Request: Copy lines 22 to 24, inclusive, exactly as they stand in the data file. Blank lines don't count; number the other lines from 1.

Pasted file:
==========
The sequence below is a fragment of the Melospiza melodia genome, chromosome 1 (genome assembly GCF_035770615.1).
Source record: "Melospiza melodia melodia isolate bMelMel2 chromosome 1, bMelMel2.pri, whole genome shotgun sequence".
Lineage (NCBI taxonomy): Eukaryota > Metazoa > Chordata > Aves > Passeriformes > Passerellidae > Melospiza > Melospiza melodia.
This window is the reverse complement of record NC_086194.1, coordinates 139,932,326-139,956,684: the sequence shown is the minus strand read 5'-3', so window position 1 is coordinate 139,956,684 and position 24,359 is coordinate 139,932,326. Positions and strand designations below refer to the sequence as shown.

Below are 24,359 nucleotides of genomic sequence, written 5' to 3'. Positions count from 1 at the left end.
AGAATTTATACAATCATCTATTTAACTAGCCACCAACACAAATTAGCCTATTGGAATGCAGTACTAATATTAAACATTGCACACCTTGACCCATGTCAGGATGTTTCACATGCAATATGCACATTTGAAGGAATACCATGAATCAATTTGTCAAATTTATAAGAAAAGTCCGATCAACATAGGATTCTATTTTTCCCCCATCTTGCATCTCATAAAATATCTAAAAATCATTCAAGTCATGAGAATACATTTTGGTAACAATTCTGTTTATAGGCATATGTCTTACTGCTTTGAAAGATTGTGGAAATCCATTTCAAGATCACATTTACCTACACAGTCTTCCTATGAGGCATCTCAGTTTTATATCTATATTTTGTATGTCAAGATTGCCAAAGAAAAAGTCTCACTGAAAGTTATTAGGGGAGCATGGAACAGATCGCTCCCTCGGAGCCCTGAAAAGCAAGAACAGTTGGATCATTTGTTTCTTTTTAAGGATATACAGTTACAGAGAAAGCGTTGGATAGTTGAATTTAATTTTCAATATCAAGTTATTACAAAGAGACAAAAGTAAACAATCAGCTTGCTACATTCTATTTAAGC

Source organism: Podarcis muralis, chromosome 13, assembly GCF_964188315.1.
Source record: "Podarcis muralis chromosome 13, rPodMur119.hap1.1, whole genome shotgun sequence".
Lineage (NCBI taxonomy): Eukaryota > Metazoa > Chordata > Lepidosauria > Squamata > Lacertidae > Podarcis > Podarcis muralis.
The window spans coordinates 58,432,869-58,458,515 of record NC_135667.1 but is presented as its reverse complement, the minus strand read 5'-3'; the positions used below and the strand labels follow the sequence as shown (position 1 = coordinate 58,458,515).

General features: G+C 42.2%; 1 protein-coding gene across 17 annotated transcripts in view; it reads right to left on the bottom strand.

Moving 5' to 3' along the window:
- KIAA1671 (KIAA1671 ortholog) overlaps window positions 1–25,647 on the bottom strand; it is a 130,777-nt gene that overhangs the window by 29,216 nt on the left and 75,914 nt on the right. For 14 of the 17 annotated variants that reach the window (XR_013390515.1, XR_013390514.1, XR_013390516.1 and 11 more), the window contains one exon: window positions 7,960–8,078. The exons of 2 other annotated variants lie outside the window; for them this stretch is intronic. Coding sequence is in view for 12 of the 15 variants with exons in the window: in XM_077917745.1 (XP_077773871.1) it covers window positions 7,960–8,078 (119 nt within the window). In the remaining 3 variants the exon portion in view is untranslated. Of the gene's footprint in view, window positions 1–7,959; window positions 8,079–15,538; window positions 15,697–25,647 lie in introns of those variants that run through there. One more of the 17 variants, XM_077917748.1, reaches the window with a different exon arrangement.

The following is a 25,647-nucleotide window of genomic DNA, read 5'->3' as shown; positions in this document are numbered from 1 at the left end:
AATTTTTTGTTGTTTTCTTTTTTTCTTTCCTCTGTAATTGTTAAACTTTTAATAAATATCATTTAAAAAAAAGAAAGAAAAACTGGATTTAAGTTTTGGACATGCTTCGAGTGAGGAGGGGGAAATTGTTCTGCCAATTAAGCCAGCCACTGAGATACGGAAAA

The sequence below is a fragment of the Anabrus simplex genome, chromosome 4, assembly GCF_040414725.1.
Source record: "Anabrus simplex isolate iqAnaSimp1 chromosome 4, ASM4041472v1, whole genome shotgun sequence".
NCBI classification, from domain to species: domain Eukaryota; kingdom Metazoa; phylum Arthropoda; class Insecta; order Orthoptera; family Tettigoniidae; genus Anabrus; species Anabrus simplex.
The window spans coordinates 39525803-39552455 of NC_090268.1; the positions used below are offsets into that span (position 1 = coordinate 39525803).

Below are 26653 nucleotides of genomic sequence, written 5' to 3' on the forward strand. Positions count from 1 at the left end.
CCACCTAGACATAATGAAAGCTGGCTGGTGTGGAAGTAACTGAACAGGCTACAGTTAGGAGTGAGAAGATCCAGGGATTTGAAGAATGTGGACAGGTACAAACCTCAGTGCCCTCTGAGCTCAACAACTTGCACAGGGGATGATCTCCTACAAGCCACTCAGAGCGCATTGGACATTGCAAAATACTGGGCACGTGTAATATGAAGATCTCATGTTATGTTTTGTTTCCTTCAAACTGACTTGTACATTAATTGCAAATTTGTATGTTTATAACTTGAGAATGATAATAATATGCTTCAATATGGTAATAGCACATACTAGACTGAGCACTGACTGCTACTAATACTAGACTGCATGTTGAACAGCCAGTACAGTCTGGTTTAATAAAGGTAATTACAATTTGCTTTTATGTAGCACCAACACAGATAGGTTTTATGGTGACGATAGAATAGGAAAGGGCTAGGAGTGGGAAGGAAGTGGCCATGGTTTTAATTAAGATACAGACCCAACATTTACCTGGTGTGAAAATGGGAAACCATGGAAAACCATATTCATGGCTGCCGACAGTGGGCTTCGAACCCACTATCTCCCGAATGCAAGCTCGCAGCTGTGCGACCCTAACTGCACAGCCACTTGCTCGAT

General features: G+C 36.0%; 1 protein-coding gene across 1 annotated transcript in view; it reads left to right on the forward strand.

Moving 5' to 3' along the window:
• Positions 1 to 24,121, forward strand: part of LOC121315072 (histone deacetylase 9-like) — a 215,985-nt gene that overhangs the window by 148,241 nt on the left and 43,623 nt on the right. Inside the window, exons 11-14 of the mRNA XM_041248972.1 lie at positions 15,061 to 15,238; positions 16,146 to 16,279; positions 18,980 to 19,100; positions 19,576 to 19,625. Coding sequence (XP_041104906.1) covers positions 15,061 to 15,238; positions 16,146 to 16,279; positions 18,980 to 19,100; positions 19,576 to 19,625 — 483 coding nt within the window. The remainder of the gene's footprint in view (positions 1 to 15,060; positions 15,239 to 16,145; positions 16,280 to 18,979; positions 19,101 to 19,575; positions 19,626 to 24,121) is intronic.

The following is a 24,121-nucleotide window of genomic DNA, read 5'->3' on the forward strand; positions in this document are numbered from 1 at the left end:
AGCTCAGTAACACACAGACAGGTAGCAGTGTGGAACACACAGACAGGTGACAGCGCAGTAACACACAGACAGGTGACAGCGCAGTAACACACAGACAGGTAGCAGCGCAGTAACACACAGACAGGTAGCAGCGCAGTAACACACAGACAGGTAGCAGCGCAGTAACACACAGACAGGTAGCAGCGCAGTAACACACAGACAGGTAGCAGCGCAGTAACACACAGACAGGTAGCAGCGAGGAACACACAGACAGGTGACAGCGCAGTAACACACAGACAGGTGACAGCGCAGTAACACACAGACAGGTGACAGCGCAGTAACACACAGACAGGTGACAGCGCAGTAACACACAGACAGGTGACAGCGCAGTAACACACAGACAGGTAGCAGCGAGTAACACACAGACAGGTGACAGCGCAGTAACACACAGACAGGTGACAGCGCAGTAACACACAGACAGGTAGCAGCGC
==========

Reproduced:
General features: G+C 36.0%; 1 protein-coding gene across 1 annotated transcript in view; it reads left to right on the forward strand.

Moving 5' to 3' along the window:
• Positions 1 to 24,121, forward strand: part of LOC121315072 (histone deacetylase 9-like) — a 215,985-nt gene that overhangs the window by 148,241 nt on the left and 43,623 nt on the right. Inside the window, exons 11-14 of the mRNA XM_041248972.1 lie at positions 15,061 to 15,238; positions 16,146 to 16,279; positions 18,980 to 19,100; positions 19,576 to 19,625. Coding sequence (XP_041104906.1) covers positions 15,061 to 15,238; positions 16,146 to 16,279; positions 18,980 to 19,100; positions 19,576 to 19,625 — 483 coding nt within the window. The remainder of the gene's footprint in view (positions 1 to 15,060; positions 15,239 to 16,145; positions 16,280 to 18,979; positions 19,101 to 19,575; positions 19,626 to 24,121) is intronic.